Watching Sky’s new thriller The Third Day, you might assume that its setting – a remote, uncanny island reachable only via a winding causeway that emerges from beneath the waves – is… well… some kind of unlikely invention. Surely this must have been filmed using multiple locations, plus a heavy dose of CGI?
But no! You would be wrong. Because the drama was filmed on a real-life island which even shares a name with the sinister, creepier version we see on screen: Osea Island.
The real Osea Island is located in the estuary of the River Blackwater in Essex, to the East of England. This tidal island is only 1.5 km squared, and is connected to the riverbank just twice a day for four hours.
As for inhabitants, if you go there you won’t find Mr Martin (Paddy Considine) and Mrs Martin (Emily Watson) running a Hotel California-style pub. (You can check out any time you like, but you can never leave.)
But you might bump into music producer Nigel Frieda, who owns the entire island; Frieda is known for his work with the Sugababes and The Rolling Stones.
The Third Day star Katherine Waterston told RadioTimes.com and other press: “My understanding is it’s a privately-owned island, and the owner was familiar with Punchdrunk, and he was so excited to be part of creating this, and really seemed to get what we were doing and that it was rather special. So I think they were happy to have it there.
“But there aren’t many inhabitants. There are some people that live there to maintain the buildings, or that work for the owner of the island, but we didn’t really see people too much when we were there, except for our own crew – who really took over the place when we were there!”
The real Osea Island is billed as a great destination for sailing, fishing, cycling, and walking, and is available (in normal non-COVID times, at least) for holidays, corporate events, parties, weddings, festivals and conferences, with “charming cottages, apartments and grand houses” and the option of exclusively hiring the entire island for private events.
There’s a ‘seafood shack’ and a restaurant called ‘The Bomb Factory’ (so-named because it’s in a former First World War torpedo store).
The island’s official website tells potential visitors: “With only the stars for streetlights and an absence of traffic and aircraft noise you may sleep deeply and wake up refreshed to the sound of bird song. It’s a place to switch off from a troubled world and savour moments as you wander along its 5 miles of private beaches, rarely bumping into another soul.”
“Filming there was infuriating because of the tide,” commented Emily Watson.
“Exactly as in the story, if you missed the tidal causeway, you then had to wait until the tide came in enough, or did whatever enough, to get a boat. There were only certain times of day when you could get on and off the island. Occasionally we’d be fighting as we were supposed to wrap at 8.15pm and the crossing closes at 8.30pm, then they call a few minutes grace where they go over for a bit, so there’s a window of about five minutes for everyone to de-rig, wrap and – if you’re trying to get off the island – to go… hat was a bit hairy.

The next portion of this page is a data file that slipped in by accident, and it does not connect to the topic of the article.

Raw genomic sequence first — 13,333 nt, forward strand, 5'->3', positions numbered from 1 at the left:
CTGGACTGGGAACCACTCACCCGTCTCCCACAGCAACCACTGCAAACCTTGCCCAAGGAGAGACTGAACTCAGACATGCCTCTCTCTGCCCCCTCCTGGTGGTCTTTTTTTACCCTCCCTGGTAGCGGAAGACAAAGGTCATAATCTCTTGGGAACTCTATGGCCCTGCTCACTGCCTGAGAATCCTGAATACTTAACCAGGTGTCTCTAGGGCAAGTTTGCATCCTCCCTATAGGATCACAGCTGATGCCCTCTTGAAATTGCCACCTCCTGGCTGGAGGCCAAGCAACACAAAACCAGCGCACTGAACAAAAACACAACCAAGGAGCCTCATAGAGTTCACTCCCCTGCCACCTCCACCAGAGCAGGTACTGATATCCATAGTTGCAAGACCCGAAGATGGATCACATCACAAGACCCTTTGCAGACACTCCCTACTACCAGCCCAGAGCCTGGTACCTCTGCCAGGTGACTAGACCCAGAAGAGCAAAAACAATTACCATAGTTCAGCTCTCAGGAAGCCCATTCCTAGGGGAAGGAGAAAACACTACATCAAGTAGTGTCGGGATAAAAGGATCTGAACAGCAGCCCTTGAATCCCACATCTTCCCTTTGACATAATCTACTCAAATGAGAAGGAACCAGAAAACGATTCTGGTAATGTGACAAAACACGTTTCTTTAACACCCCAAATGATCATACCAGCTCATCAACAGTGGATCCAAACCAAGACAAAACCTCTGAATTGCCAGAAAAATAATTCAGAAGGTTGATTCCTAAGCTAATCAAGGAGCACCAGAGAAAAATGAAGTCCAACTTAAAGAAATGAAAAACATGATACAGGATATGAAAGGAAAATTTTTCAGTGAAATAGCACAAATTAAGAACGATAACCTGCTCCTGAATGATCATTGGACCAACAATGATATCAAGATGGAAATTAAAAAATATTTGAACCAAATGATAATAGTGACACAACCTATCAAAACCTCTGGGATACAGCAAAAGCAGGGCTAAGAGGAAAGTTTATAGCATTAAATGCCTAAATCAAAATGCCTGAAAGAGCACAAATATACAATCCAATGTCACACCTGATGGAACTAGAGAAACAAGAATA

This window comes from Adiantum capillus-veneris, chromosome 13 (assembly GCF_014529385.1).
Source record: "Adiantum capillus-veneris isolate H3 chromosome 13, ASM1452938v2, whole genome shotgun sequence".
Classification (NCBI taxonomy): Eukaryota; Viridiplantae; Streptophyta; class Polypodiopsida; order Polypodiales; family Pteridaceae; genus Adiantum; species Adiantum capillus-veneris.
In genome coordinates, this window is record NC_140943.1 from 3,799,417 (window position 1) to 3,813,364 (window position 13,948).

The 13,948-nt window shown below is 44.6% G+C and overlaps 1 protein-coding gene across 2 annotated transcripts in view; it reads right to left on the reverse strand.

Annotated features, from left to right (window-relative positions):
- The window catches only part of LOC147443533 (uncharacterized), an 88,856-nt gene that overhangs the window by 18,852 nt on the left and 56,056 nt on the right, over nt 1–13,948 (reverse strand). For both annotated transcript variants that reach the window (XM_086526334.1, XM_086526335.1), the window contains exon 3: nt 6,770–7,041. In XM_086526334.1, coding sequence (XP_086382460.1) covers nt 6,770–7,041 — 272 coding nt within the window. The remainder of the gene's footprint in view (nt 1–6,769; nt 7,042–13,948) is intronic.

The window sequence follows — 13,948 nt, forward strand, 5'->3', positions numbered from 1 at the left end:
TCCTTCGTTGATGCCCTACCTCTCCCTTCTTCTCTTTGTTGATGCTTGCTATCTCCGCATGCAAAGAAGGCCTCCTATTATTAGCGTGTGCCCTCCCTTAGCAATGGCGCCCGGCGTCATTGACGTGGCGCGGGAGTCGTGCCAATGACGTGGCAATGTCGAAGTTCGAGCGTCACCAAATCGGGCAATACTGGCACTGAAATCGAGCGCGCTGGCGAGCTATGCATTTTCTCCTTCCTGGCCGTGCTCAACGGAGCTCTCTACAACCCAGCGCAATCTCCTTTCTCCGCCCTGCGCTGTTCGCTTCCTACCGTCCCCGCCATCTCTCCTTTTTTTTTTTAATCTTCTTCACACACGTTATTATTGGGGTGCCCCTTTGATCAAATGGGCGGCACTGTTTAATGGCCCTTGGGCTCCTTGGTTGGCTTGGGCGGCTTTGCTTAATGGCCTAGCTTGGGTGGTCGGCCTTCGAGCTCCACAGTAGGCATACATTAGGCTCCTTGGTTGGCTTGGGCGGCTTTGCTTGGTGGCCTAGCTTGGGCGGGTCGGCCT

“But a lot of the time we just stayed the night, there’s a whole set and all those houses and everything were also cottages where people were living. So it was a bit like being at a really weird boarding school as well.”
She added: “I did once go home at one in the morning on a speedboat under the moon. It was really quite extreme and weird.”
Naomie Harris added: “Osea Island is a place where lots of people go. Cara Delevingne apparently goes and has parties there, Kate Moss is another person who frequents there, they absolutely love this island. And so there’s something bleak about it but there’s also something beautiful about it as well, something earthed and mysterious and I guess people really love that.”
Osea Island has actually had a very interesting history since the start of the 20th century, when it was purchased by Frederick Nicholas Charrington. Having broken away from his family’s brewing business to become a temperance campaigner, he bought Osea Island for use in treating drug and alcohol addiction.
Then came the First World War, when Osea Island was used as a torpedo boat base and covered with temporary huts for the 2,000 soldiers stationed there. And then in the Second World War it was used by the British Army.
From 2005, harking back to the days of Charrington, it again became a rehab centre for those suffering from addiction. But The Causeway Retreat, whose patients had included Amy Winehouse, was closed down in 2010. More recently, Osea Island has become a destination for musicians – with its own fully-equipped recording studio available to hire at the Manor House, as well as accommodation for more than 100 people.
As the recording studio’s website puts it: “Private, luxurious and genuinely beautiful, Osea Island is the UK’s leading retreat for the music industry. Only an hour and a half drive from London, it is located in the magnificent Blackwater Estuary off the coast of Essex. Osea Island is a blank canvas that can be the backdrop for any number of musical activities, from writing to recording to parties and much more.”
While the majority of The Third day was filmed on Osea Island, the production team did also make use of a few other locations.
Waterson explained that in the TV show, “we have a much more sort of diverse landscape than what the island actually offers, so we went to forest in Kent; it was an incredible tour of Southern England for me, national parks that I didn’t know existed.”
The Third Day airs on Sky and NOW TV from 15th September 2020. Check out what else is on with our TV Guide.